I decided to read The Year of the Beasts since I loved Castellucci’s earlier book, The Plain Janes. Unfortunately, this book fell short of the magic of that previous read. The Year of the Beasts is the story of Tessa, a teen girl, and her younger sister Lulu. It’s supposed to be a great summer with the carnival in town and the chance for Tessa to snag her longtime crush. But things don’t go awry (at least to Tessa) as her crush ends up with Lulu. Her sister’s happiness brings out the worst in Tessa even when things go her way. Will Tessa ever realize that sometimes it’s a blessing when you’re dreams don’t come true?

Like I said before, this turned out to be a disappointing read. It may have been the fact that as a twenty-something, I’m not the intended audience for this. After a few chapters of reading about Tessa’s jealousy and anger toward Lulu, I was ready to either abandon the book or slap Tessa a few times and tell her to get over it. I spent most of the book tired of Tessa. Or maybe my disappointment comes from the fact that The Plain Janes left me with expectations that were too high. Castellucci and Powell take the story back and forth between that summer of change and its affect on everyone around. I do like that with this back and forth, the format changed. One chapter consisted of mostly words while the next was in graphic novel format. I thought it was a nice change that left readers wondering why Tessa’s hair is suddenly made of snakes. Too bad my curiosity wasn’t enough to change my feelings for the book. Recommended to middle-grade and teen readers only. My rating: 3 out of 5 stars.

A Greyhound of a Girl

Roddy Doyle

208 pages

Published in 2012 by Amulet Books, an imprint of Abrams Books

Source: Publisher and public library

“She hated the hospital. She hated walking through it. She hated everything about it. Except for one thing. Her granny. She hated the hospital, but she loved her granny.”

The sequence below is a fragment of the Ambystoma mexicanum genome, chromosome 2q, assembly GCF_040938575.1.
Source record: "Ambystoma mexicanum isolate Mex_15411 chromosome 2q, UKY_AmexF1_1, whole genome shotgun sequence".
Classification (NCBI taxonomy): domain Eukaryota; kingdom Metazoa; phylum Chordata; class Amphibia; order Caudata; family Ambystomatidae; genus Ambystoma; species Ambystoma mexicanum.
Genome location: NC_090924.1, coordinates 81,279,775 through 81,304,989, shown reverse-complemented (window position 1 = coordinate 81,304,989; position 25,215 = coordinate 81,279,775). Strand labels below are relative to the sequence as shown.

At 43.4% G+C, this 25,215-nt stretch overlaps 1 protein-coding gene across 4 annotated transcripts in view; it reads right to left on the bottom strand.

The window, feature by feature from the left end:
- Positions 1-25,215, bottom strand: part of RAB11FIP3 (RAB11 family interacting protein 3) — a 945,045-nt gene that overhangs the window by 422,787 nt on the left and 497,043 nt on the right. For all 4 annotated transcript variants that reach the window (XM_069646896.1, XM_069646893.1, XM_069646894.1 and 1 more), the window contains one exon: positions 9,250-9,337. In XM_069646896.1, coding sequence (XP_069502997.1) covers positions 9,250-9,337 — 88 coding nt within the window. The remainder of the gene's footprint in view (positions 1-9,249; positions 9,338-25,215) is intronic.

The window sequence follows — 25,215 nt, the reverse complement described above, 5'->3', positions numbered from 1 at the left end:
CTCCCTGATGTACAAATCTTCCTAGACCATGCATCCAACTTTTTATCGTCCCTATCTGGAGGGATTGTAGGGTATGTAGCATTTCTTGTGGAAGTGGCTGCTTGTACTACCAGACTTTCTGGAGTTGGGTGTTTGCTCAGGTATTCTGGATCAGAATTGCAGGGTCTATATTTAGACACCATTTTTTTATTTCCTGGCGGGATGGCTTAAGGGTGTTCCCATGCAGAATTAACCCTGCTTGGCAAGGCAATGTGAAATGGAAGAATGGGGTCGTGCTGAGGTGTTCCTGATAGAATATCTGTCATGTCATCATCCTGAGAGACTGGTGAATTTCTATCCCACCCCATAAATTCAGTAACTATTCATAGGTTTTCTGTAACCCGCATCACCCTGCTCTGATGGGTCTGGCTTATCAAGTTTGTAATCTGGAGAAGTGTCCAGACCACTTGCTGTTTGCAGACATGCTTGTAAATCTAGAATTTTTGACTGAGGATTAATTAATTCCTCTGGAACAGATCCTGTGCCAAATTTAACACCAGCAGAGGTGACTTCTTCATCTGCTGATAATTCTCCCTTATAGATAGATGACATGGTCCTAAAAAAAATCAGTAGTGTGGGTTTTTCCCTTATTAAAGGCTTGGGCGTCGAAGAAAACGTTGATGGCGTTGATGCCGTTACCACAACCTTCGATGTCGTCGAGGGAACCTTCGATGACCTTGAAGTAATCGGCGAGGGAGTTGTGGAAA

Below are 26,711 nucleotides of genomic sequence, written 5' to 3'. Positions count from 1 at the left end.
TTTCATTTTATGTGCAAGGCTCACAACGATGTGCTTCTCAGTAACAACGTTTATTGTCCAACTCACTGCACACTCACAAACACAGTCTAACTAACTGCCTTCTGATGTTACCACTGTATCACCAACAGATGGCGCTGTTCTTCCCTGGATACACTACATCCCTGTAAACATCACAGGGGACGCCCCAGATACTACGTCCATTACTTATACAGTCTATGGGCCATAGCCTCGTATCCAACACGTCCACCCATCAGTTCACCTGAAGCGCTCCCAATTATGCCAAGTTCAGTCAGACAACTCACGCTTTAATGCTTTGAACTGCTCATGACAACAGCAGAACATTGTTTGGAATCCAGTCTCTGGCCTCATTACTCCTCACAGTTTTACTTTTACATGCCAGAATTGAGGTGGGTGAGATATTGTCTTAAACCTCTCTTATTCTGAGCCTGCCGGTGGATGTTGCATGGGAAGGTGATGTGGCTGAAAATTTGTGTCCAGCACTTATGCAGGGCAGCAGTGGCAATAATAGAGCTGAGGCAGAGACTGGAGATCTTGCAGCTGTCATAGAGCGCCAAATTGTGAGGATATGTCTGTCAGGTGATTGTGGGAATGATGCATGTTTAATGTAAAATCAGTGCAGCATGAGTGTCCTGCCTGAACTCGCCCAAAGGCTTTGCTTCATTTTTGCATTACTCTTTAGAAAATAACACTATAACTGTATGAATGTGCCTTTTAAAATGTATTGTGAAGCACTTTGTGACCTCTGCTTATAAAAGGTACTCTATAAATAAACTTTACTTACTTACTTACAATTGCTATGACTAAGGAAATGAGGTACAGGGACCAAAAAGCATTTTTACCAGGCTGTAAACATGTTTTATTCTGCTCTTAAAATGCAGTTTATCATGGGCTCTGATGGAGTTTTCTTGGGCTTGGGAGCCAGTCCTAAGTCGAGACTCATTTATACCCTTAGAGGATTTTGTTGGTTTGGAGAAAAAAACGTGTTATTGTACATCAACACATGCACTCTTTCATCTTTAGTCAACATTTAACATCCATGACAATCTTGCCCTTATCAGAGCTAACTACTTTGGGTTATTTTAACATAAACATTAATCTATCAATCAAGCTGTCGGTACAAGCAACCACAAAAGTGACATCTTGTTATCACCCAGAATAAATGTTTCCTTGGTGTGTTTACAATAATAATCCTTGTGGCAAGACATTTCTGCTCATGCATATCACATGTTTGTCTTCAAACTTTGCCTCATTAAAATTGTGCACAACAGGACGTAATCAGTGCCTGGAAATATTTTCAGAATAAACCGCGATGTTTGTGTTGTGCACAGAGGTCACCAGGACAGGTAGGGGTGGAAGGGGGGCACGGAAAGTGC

Mary O’Hara wishes that her life would go back to what it once was. Her best friend has moved and her grandmother, Emer, is dying. One day on her way home, Mary meets a strange woman. The woman looks young but wears clothes from a different era. After a few more meetings, Mary finds out that this woman is the ghost of her great-grandmother, Tansey. Tansey is bidding her time until she’s able to take Emer to the afterlife. Until then, Tansey has a message for her dying daughter. . .

This story might sound a little creepy but it’s not. I found A Greyhound of a Girl to be a short and sweet read. Looking back at this book that I read just a week ago, I’m finding that I don’t have much to say about it. The strength of this book can be found in readers learning more about Tansey and the life she lived as a young woman who’s newly married and with young children before dying suddenly of the flu. As a mother, I could feel her dying worries for her children and their well-being. I also enjoyed reading about the midnight ride that Mary, her mother Scarlett, Emer, and Tansey take together from Dublin to the family’s old farm in the country. The problem with this story is that it’s not very memorable. I hate writing that but it’s true. Tansey’s life and the ride is what stand out in this tale of magic realism. One more thing that I want to note: while this book is for the middle grade crowd, Doyle has a book with a similar theme of family and love for younger kids.

Doyle’s picture book, Her Mother’s Face, was published four years before A Greyhound of a Girl and is much more memorable. Siobhᾲn is a young girl who misses her mother and it doesn’t help that her father refuses to talk about her. All of Siobhᾲn’s friends have moms but none understand the sadness that she feels. One day, a mysterious woman tells Siobhᾲn that if she wants to see her mom to look in the mirror. As she ages, she’ll see what her mother looked like at that age. Siobhᾲn’s heart gets a little lighter as she realizes that every time she looks in the mirror, her mother is right there. I first read this book years ago and found myself tearing up by the last page.

My rating for A Greyhound of a Girl: 3 out of 5 stars.

My rating for Her Mother’s Face: 5 out of 5 stars.